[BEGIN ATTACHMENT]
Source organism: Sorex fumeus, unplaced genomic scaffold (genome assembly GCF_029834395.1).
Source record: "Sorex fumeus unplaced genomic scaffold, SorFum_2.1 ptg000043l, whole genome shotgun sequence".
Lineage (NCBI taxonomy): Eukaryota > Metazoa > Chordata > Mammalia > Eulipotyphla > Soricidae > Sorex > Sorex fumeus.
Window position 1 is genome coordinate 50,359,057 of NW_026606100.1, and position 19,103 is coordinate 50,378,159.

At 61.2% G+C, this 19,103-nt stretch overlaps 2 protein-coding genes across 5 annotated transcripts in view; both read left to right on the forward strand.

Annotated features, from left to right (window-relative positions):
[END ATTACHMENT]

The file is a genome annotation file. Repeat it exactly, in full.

Source organism: Sorex fumeus, unplaced genomic scaffold (genome assembly GCF_029834395.1).
Source record: "Sorex fumeus unplaced genomic scaffold, SorFum_2.1 ptg000043l, whole genome shotgun sequence".
Lineage (NCBI taxonomy): Eukaryota > Metazoa > Chordata > Mammalia > Eulipotyphla > Soricidae > Sorex > Sorex fumeus.
Window position 1 is genome coordinate 50,359,057 of NW_026606100.1, and position 19,103 is coordinate 50,378,159.

At 61.2% G+C, this 19,103-nt stretch overlaps 2 protein-coding genes across 5 annotated transcripts in view; both read left to right on the forward strand.

Annotated features, from left to right (window-relative positions):